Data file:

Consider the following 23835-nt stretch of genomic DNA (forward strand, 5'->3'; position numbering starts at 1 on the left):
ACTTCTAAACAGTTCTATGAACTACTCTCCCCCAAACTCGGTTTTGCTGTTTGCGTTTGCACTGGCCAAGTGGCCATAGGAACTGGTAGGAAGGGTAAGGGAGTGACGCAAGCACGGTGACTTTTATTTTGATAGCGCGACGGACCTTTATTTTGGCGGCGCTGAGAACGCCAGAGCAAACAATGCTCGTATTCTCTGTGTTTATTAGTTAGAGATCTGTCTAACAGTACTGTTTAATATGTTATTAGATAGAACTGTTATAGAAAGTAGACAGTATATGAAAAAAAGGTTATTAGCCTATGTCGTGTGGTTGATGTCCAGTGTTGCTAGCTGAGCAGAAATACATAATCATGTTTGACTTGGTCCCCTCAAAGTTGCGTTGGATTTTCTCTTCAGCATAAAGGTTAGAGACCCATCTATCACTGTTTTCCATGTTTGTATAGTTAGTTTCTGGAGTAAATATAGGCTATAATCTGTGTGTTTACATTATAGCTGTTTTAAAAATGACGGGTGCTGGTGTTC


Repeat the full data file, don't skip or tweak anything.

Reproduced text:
Consider the following 23835-nt stretch of genomic DNA (forward strand, 5'->3'; position numbering starts at 1 on the left):
ACTTCTAAACAGTTCTATGAACTACTCTCCCCCAAACTCGGTTTTGCTGTTTGCGTTTGCACTGGCCAAGTGGCCATAGGAACTGGTAGGAAGGGTAAGGGAGTGACGCAAGCACGGTGACTTTTATTTTGATAGCGCGACGGACCTTTATTTTGGCGGCGCTGAGAACGCCAGAGCAAACAATGCTCGTATTCTCTGTGTTTATTAGTTAGAGATCTGTCTAACAGTACTGTTTAATATGTTATTAGATAGAACTGTTATAGAAAGTAGACAGTATATGAAAAAAAGGTTATTAGCCTATGTCGTGTGGTTGATGTCCAGTGTTGCTAGCTGAGCAGAAATACATAATCATGTTTGACTTGGTCCCCTCAAAGTTGCGTTGGATTTTCTCTTCAGCATAAAGGTTAGAGACCCATCTATCACTGTTTTCCATGTTTGTATAGTTAGTTTCTGGAGTAAATATAGGCTATAATCTGTGTGTTTACATTATAGCTGTTTTAAAAATGACGGGTGCTGGTGTTC